Viscosity and Pressure in Volcanic Eruptions Worksheetanswers

Viscosity and Pressure in Volcanic Eruptions Worksheetanswers

Name: ______Date: ______Class: ______

Viscosity and Pressure in Volcanic Eruptions WorksheetAnswers

Part 1: Pressure Relief / Degassing

Instructions: Shake two sealed carbonated beverage cans for 10 seconds.
What happened when you opened the can quickly (in less than one second)?
Upon opening the soda can in a fraction of a second after agitation, the dissolved gases inside the liquid beverage suddenly experienced a decrease in pressure resulting in a rapid “explosion” of gas from the liquid contents of the can. This quickly created a mess!
What happened when you opened the can slowly (taking 30 seconds)?
Upon opening the can slowly over a longer period of time, air slowly escaped from the pressurized environment of the can. This scenario was much less violent than the situation in which we quickly opened the can. The gas was given more time to escape from the agitated can, resulting in a less sudden decrease in pressure.
How does this relate to how an agitated volcano with lots of dissolved gasses in its magma erupts?
The time that a volcano is able to degas is inversely related to the degree of explosivity of its eruption. The more time a volcano takes to release built up pressure, the less forceful the eruption will be. If given enough time, a volcano will slowly “fizzle” out instead of causing a massive explosion. A volcano that must degas in a very short period of timehas a higher chance of a more violent release of gas.

Part 2: Viscosity

Instructions: Use marbles to rank the viscosity of the fluids from lowest to highest:
Lowest viscosity /

  1. ______2. ______3.______
/ Highest viscosity
What do you notice about the higher viscosity fluid vs. the lower viscosity fluid when you stir/blow bubbles through them?
The higher viscosity fluid takes more force to stir.
The higher the viscosity, the more force one has to exert on the straw to create a rising bubble in the fluid. The higher viscosity fluid also has bubbles that rise with more force and have more of an explosive effect upon reaching the surface.

Viscosity (continued)

How might this relate to the strength of an eruption in a volcano with built up pressure?
The viscosity of a volcano’s magma can contribute to the necessary conditions for an explosive eruption. In the case of extremely viscous magma, gases and bubbles must exist at very high pressures in order to escape from the magma; this requires a significant build-up of pressure and force in order to pierce through molten rock and can result in an explosive eruption.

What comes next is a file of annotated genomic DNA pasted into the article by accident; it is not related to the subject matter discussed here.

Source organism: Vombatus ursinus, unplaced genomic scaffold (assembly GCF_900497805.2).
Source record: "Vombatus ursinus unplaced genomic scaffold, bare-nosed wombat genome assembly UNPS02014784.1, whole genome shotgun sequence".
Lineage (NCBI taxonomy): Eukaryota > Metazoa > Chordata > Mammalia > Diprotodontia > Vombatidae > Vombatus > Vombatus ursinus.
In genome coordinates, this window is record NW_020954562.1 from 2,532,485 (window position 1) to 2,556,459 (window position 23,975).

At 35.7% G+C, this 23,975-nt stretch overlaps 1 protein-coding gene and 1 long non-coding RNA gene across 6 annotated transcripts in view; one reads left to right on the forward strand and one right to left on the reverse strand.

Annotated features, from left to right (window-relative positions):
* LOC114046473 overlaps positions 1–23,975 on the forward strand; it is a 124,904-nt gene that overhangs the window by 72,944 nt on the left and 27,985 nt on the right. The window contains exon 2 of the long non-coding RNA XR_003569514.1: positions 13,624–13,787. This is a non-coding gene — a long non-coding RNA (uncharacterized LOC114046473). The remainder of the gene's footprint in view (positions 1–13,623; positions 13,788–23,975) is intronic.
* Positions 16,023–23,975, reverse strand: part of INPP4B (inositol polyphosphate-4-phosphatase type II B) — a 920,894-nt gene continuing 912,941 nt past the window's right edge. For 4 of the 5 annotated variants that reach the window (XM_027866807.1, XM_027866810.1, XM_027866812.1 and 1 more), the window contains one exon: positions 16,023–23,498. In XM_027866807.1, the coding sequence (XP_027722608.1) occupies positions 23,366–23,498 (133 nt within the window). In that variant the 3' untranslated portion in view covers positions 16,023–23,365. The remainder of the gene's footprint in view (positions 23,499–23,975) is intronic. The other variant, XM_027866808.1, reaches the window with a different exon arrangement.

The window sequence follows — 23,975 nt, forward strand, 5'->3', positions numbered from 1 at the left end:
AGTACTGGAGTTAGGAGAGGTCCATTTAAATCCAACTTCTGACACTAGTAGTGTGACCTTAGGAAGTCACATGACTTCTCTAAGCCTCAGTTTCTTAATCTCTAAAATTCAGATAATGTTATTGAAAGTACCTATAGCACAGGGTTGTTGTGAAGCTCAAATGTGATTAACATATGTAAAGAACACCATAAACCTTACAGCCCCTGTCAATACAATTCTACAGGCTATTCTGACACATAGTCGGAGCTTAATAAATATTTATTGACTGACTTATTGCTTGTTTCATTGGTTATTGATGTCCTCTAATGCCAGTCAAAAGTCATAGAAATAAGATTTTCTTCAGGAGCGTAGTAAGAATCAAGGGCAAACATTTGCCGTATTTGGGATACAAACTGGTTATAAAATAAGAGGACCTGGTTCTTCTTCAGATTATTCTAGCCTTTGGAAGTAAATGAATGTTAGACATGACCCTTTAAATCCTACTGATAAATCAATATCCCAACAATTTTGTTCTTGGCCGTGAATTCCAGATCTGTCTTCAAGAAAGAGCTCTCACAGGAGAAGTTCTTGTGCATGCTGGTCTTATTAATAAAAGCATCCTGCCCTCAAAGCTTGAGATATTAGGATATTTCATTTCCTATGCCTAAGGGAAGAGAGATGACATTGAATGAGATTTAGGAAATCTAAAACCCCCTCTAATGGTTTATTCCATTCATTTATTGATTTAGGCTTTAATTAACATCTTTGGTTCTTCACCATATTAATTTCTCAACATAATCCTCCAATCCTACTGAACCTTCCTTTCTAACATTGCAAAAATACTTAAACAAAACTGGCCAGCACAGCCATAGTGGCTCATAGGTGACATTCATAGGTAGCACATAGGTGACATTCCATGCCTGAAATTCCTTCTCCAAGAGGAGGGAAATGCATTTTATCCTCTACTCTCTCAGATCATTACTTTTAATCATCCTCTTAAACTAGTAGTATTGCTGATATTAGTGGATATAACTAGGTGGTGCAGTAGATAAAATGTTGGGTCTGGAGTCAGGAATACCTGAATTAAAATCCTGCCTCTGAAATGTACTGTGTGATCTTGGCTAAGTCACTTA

In less viscous magma, bubbles easily rise through to the surface of the molten rock and have less of a violent “explosion” upon reaching air; this results in a more effusive eruption.

Concluding Questions

How do viscosity and time allowed for a volcano to degas effect the explosiveness an eruptions?
Overall, viscosity in a volcano’s magma determines the amount of force required to fragment or break through magma. The more viscous a volcano’s magma, the better conditions are for a violent eruption.
The time allowed for degassing also ties into the violent nature of many eruptions. Volcanoes cannot release the extreme pressures they experience underneath the Earth’s surface in short amounts of time without a violent result. The less time allowed for a volcano’s degassing, the more explosive an eruption.
How might understanding characteristics of explosive eruptions have human or engineering applications?
Understanding the main and more nuanced factors of what creates volcanic eruptions and affects the degree of explosivity in volcanic eruptiona are vital if we are to save lives and prevent the catastrophic effects associated with violent eruptions. The basic concepts of viscosity and degassing are criticalin analyzing volcanoes. As we study these fascinating physical phenomena more and more, we can eventually dive into the chemistry of magma and the geology of volcano formation as it relates to the constant change of Earth’s internal processes.
If we are to engineer solutions to mitigate or even eliminate the destruction associated with volcanoes, we must first understand the contributing factors in volcanic eruptions. This helps us to predict volcanic activity, including how violent an eruption might be, and plan accordingly.

What Makes an Eruption Explosive? Activity—Viscosity and Pressure in Volcanic Eruptions Worksheet Answers 1